France vs. Norway: 6 Things We Learned

Jerrad Peters@@jerradpetersWorld Football Staff WriterMay 27, 2014

France vs. Norway: 6 Things We Learned

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    Christophe Ena/Associated Press

    France got their World Cup preparations off to an ideal start Tuesday by thumping Norway, 4-0, in Paris.

    Olivier Giroud scored twice for Les Bleus, and both Paul Pogba and Loic Remy also found the back of the net as the hosts won their third match in succession—all coming after their defeat to Ukraine in the first leg of their qualification play-off.

    Since that setback, there has been no stopping France, as Ukraine, beaten, 3-0, in the return match, the Netherlands and now Norway have all discovered.

    The 1998 World Cup winners can take plenty of positives from their latest victory, and following are what they, as well as Tuesday’s opponents, will have learned from the encounter.

6. Switching off

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    Christophe Ena/Associated Press

    France came out guns blazing to start Tuesday’s match, and within the opening two minutes, both Antoine Griezmann and Olivier Giroud had come close to scoring.

    As it happened, it took a quarter-hour for Les Bleus to take the lead—Paul Pogba turning Mathieu Valbuena’s cross behind Norway goalkeeper Orjan Haskjold Nyland.

    But from there, they took their foot off the gas and allowed their opponents back into the contest.

    Joshua King caused plenty of problems for Mathieu Debuchy, and until the half-time whistle, it was the Norwegians who were bossing possession.

    France can’t afford to switch off like that during the World Cup, where they’ll be facing far more capable opposition.

5. Vulnerability out Wide

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    Christophe Ena/Associated Press

    Joshua King, who plays his club football for Blackburn Rovers, was a handful until his substitution in the 63rd minute.

    He, along with left-back Tom Hogli, caused plenty of problems opposite France right-back Mathieu Debuchy, who didn't benefit from midfield support like Patrice Evra and Lucas Digne later did from Blaise Matuidi.

    No doubt France’s group stage opponents—Honduras, Ecuador and Switzerland—will have picked up on this, and Swiss attacker Xherdan Shaqiri, in particular, will no doubt be salivating at the matchup.

4. Norway Lack Finishing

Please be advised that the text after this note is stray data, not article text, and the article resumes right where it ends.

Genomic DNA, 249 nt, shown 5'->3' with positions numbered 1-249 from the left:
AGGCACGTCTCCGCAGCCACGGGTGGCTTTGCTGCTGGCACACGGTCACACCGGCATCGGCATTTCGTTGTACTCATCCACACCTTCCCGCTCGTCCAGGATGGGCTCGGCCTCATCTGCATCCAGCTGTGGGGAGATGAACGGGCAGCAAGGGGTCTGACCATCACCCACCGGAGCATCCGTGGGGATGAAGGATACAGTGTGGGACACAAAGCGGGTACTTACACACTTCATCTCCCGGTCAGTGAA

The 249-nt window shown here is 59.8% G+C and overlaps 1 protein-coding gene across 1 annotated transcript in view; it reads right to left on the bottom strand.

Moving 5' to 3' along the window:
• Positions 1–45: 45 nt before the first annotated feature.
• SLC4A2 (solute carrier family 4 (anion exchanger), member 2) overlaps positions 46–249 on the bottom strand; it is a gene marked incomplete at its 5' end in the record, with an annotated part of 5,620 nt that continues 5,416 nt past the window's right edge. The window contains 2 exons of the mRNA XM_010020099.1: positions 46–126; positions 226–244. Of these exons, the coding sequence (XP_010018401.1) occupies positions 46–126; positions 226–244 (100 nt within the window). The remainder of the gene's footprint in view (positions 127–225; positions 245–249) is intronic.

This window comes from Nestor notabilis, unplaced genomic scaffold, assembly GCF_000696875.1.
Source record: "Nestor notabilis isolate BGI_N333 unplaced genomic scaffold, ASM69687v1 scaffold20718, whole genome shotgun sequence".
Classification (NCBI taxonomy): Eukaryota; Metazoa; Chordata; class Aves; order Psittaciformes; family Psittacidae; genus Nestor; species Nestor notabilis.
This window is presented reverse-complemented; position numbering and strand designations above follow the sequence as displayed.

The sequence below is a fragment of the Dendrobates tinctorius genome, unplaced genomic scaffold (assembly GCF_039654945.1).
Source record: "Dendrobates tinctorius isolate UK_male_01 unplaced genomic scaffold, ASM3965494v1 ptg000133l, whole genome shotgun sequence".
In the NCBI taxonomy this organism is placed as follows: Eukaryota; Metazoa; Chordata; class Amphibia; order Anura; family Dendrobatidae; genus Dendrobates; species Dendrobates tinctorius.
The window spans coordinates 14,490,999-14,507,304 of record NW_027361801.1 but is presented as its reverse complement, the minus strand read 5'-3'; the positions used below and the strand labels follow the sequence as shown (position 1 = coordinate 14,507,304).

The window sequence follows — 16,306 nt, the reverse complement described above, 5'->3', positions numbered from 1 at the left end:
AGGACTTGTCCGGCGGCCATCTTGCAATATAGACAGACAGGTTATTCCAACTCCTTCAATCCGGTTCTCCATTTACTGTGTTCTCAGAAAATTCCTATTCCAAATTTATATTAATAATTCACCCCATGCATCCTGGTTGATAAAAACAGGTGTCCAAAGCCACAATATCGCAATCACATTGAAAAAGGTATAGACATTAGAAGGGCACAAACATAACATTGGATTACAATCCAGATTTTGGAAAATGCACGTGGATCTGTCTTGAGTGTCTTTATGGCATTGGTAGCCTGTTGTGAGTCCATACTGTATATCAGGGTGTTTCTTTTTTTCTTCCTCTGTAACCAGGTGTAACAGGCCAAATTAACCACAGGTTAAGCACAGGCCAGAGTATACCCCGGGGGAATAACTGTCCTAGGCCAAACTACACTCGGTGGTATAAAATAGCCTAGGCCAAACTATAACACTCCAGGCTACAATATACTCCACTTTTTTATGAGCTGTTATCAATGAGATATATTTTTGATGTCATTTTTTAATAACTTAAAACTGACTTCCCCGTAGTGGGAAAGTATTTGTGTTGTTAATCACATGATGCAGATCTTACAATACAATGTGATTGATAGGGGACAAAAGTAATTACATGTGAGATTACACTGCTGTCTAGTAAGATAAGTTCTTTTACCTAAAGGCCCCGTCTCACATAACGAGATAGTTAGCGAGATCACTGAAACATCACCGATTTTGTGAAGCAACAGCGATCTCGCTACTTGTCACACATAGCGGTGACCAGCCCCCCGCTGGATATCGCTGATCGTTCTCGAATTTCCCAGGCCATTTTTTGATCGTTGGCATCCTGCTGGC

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    Christophe Ena/Associated Press

    Norway controlled large swaths of play, particularly in the first half, but struggled to create meaningful openings in the final third.

    Gone are the days of Ole Gunnar Solskjaer, Tore Andre Flo and John Carew (the three combined for 70 international goals), and Mohamed Elyounoussi simply didn’t cut it on Tuesday.

    Cardiff City youngster Mats Moller Daehli showed flashes of promise, but if Norway are to be competitive in Euro 2016 qualifying, they’ll need to find a way to turn possession into goals.

3. Griezmann and Valbuena

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    Christophe Ena/Associated Press

    Franck Ribery wasn’t involved in Tuesday’s friendly, and after a subpar season at Bayern Munich, the reigning UEFA Best Player in Europe looks to be in a battle just to retain his starting spot ahead of the World Cup.

    His competition? Antoine Griezmann.

    The Real Sociedad attacker was tremendous against Norway—charging down the left when necessary and frequently dropping deep to involve himself in the buildup.

    Similarly, Mathieu Valbuena laid claim to the starting position on the right-hand side of the attack.

    The Marseille maestro was involved in three French goals at Stade de France and lifted his side when Norway were knocking at the door.

2. Pogba Can Run the Midfield

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    Christophe Ena/Associated Press

    That Paul Pogba played only 45 minutes against Norway likely revealed that he is already guaranteed a starting spot against Honduras.

    But what a 45 minutes.

    Whether winning back possession in the centre of the park or bombing forward into the goalmouth, the 21-year-old showed the sort of power and energy his country became accustomed to during the days of Patrick Vieira.

    He also found the back of the net on Tuesday—heading Mathieu Valbuena’s excellent cross into the back of the net.

1. France Are for Real

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    Christophe Ena/Associated Press

    Sure, it was only Norway, and at times they looked as though they were on their heels.

    But on the whole, France put in the sort of performance that will surely have their Group E opponents quaking in their boots, and a likely round of 16 matchup with one of Bosnia-Herzegovina, Iran and Nigeria will likely suit them nicely as well.

    They’ve even done away with the infighting that saw their 2010 World Cup campaign derail so embarrassingly in South Africa.

    France are legitimate World Cup contenders, and they happen to play some lovely stuff as well.


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